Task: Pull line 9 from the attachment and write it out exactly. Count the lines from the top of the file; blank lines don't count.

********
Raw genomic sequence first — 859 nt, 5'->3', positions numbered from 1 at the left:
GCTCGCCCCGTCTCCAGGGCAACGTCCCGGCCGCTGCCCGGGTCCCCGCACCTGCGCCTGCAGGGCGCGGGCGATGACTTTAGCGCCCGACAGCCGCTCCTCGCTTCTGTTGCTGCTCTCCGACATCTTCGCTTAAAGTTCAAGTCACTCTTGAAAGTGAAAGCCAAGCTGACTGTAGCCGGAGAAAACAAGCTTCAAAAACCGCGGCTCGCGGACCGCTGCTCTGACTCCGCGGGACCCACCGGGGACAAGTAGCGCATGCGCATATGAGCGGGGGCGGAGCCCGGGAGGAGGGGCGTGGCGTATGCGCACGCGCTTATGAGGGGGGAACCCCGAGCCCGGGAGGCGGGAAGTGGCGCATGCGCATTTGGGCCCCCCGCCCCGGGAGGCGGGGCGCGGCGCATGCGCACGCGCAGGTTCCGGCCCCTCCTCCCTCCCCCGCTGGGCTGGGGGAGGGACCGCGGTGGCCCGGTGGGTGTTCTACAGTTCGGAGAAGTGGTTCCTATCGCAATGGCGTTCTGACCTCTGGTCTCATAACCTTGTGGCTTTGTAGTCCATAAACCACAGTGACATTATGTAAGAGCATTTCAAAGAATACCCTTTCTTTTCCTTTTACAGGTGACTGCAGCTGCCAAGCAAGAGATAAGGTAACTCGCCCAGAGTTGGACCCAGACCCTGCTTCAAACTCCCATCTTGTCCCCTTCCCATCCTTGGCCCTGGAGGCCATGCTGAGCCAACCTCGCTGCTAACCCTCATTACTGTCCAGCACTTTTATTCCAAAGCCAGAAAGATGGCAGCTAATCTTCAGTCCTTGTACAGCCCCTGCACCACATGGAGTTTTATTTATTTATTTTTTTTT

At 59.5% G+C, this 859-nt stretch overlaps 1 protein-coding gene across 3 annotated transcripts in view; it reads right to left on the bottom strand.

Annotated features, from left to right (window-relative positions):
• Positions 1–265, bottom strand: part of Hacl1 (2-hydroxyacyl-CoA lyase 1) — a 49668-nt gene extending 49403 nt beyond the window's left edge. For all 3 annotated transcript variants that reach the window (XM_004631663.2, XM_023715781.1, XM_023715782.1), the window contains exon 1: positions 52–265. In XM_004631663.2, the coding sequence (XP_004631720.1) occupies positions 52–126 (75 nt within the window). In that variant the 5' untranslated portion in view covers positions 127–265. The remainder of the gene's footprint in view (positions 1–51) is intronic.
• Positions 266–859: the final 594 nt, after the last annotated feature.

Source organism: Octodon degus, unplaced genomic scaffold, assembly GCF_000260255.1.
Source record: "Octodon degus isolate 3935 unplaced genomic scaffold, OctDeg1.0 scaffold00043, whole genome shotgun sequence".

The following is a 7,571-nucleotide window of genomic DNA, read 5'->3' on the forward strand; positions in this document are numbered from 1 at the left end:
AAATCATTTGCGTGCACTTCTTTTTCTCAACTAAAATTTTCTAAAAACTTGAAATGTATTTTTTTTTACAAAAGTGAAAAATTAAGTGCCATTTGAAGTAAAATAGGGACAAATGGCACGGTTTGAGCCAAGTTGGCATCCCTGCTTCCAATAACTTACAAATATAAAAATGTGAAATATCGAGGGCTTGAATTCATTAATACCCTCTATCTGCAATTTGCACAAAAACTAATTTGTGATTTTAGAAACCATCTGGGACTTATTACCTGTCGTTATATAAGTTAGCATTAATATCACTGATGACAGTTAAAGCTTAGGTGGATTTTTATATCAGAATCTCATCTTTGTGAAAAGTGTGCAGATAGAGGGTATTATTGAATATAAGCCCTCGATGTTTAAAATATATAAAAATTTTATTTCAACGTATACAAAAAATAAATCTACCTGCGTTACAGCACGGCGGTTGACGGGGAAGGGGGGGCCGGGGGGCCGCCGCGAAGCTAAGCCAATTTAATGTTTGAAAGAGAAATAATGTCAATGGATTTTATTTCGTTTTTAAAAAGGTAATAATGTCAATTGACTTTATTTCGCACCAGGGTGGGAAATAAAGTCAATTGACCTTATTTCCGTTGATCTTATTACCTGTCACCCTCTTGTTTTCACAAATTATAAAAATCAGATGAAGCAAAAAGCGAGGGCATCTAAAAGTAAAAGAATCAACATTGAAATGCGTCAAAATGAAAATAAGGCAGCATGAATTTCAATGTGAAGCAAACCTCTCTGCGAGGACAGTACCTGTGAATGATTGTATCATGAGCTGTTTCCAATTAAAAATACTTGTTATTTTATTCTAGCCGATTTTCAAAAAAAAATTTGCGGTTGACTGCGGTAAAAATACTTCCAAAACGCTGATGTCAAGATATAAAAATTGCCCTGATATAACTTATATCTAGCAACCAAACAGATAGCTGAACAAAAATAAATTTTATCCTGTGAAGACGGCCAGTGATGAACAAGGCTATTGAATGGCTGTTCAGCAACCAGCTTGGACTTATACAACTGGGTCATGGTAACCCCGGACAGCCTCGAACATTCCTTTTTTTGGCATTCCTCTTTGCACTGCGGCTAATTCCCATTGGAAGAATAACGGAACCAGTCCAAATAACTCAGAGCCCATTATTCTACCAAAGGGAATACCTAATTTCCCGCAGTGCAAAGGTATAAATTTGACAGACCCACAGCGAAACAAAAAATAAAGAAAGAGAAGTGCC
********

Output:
The following is a 7,571-nucleotide window of genomic DNA, read 5'->3' on the forward strand; positions in this document are numbered from 1 at the left end: